Karl W. Richter

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Karl Wendell Richter
Karl W Richter.jpg
Lt Karl Richter
Born (1942-10-04)October 4, 1942
Holly, Michigan
Died July 28, 1967(1967-07-28) (aged 24)
Vietnam
Allegiance  United States of America
Service/branch Seal of the US Air Force.svg United States Air Force
Years of service 1964–1967
Rank US-O2 insignia.svg First Lieutenant
Unit 421st Tactical Fighter Squadron
388th Tactical Fighter Wing
Battles/wars Vietnam War
Awards Air Force Cross
Silver Star
Distinguished Flying Cross (4)
Bronze Star
Air Medal (22)
Purple Heart
Jabara Award

Karl Wendell Richter (October 4, 1942 – July 28, 1967) was an officer in the United States Air Force and an accomplished fighter pilot during the Vietnam War. At the age of 23 he was the youngest pilot in that conflict to shoot down a MiG in air-to-air combat.

Early career[edit]

Karl W. Richter was born October 4, 1942,the youngest of three children. The family lived in and he graduated from High School in Holly, MI. From a young age he was interested in aviation, helped by his sister Betty, and by 18 had developed into a highly skilled pilot. Encouraged, again by his sister, to apply to the United States Air Force Academy, he was nominated by Michigan Senator Philip Hart and Congressman William Broomfield, graduating June 3, 1964, with a commission as a second lieutenant in the Regular Air Force.

Richter received his 53 weeks of Undergraduate Pilot Training at Craig Air Force Base, Alabama, then completed the 26-week Combat Crew Replacement Training at Nellis Air Force Base, Nevada, for qualification in the F-105 Thunderchief. Without any pre-overseas leave, he ferried a replacement F-105 directly to Korat Royal Thai Air Force Base, Thailand on April 6, 1966, and was assigned to the 421st Tactical Fighter Squadron of the newly designated 388th Tactical Fighter Wing. Four days later was flying missions over North Vietnam.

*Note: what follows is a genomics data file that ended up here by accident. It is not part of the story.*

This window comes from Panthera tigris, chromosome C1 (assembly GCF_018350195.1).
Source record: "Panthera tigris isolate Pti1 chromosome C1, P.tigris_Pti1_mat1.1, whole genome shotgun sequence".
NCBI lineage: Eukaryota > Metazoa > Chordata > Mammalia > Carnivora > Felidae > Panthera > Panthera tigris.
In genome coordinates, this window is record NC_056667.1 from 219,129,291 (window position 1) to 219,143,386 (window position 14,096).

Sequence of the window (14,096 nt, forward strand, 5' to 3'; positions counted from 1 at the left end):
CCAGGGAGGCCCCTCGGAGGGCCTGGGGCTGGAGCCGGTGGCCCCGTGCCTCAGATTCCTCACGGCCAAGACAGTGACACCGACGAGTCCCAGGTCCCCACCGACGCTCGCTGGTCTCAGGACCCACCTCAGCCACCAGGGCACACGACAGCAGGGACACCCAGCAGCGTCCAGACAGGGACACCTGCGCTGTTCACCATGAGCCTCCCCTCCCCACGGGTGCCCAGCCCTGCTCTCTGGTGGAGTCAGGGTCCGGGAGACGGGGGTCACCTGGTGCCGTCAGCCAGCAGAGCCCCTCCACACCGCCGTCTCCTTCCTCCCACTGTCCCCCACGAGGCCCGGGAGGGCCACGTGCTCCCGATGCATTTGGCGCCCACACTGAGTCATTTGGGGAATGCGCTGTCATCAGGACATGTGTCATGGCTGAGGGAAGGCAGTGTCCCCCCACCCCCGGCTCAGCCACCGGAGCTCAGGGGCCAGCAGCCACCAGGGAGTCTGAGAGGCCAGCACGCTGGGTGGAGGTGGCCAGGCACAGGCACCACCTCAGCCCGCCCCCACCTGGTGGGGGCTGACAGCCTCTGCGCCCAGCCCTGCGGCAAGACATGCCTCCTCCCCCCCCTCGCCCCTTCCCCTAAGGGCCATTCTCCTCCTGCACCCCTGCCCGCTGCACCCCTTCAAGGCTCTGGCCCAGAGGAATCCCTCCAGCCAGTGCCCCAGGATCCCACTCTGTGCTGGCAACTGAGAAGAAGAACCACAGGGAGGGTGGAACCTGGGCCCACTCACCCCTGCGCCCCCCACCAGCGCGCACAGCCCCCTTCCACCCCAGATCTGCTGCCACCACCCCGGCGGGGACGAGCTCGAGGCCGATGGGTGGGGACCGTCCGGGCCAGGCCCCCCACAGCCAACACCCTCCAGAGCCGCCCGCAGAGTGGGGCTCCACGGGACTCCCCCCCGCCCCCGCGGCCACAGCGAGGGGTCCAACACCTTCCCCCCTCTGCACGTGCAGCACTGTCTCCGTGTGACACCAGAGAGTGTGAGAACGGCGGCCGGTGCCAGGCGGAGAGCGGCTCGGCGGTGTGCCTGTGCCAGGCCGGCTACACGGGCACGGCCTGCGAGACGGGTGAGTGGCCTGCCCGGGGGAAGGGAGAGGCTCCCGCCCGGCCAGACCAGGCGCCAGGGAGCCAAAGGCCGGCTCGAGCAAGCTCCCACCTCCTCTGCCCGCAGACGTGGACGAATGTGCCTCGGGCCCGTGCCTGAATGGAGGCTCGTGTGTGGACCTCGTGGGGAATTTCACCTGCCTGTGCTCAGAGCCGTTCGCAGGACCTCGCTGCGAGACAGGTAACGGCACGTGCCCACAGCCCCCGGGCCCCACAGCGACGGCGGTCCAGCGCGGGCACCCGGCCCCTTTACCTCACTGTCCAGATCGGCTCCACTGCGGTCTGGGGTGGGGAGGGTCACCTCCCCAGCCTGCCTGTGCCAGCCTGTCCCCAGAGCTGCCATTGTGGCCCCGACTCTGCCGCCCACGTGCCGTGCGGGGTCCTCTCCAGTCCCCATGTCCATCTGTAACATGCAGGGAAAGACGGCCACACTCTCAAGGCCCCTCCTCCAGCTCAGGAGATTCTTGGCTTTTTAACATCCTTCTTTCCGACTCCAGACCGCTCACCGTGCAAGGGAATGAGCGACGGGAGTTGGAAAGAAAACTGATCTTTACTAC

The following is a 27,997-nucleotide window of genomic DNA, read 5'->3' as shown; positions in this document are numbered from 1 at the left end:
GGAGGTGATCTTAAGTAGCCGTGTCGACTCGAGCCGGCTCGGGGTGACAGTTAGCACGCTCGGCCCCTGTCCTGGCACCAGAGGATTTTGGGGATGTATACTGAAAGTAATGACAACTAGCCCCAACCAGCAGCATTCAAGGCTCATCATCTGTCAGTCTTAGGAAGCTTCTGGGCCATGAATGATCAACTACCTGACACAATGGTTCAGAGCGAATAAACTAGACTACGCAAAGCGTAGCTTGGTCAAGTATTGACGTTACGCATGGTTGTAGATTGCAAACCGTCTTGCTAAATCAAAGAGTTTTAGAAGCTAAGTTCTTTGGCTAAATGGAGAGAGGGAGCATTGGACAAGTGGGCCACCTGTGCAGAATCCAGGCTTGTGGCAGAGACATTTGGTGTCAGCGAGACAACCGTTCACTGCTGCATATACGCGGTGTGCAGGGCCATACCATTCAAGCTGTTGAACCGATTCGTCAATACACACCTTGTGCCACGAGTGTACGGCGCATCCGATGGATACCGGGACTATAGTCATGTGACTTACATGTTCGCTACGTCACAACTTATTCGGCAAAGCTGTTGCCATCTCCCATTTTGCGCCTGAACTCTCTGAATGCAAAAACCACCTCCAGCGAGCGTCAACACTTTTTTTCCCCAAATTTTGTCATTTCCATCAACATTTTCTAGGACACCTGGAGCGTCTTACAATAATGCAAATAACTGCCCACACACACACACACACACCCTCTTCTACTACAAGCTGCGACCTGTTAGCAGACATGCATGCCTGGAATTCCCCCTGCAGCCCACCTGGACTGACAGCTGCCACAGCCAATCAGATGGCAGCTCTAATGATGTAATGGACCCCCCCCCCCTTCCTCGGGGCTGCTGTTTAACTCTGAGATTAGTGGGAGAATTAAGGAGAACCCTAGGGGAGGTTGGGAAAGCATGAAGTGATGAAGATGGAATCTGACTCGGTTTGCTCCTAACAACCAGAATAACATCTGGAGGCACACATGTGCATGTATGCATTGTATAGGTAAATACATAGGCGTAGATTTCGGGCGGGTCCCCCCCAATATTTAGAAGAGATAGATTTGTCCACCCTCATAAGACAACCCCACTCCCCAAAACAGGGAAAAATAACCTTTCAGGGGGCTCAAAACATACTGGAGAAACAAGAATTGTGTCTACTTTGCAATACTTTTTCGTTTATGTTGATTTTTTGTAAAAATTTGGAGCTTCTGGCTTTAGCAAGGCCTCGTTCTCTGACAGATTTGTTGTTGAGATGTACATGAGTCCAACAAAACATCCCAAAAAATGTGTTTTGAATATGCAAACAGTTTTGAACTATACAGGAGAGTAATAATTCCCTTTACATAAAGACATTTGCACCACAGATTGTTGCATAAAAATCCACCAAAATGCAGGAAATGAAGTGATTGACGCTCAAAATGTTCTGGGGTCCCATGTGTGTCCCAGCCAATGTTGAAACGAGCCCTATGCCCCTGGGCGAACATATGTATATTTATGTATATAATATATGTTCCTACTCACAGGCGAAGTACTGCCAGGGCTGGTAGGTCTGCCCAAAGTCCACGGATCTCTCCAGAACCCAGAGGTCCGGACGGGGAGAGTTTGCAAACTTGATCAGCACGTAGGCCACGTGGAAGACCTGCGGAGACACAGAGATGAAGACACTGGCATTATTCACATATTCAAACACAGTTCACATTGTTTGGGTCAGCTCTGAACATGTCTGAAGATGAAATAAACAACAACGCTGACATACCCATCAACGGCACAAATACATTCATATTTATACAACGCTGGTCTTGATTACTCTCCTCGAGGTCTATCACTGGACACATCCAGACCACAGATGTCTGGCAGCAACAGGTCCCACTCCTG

Vietnam[edit]

Lieutenant Richter quickly became an exceptional fighter pilot, and took on every opportunity to fly. With only two years' Air Force experience and even less in combat, became an element leader. Once, while on leave, he turned down the possibility of a trip to Bangkok or Hong Kong and went instead to Nakhon Phanom where he flew combat missions in an O-1E Bird Dog.

On September 21, 1966, Richter was flying as Ford 03, an element leader, north of Haiphong on a mission to seek out SAM sites. Preparing to strike a discovered site, he saw two MiG-17s making a pass. After assessing the situation, began closing in on the enemy aircraft. He engaged the MiG with his 20mm cannon and impacted the enemy aircraft.

Just as Richter's gun went empty, the MiG's wing broke off and he saw the MiG pilot eject. In a later comment, Richter noted "...It's strange, but, in a way, I was happy he got a good chute. I guess that's the thought that runs through all our minds. He's a jock like I am, flying for the enemy of course, but he's flying a plane, doing a job he has to do."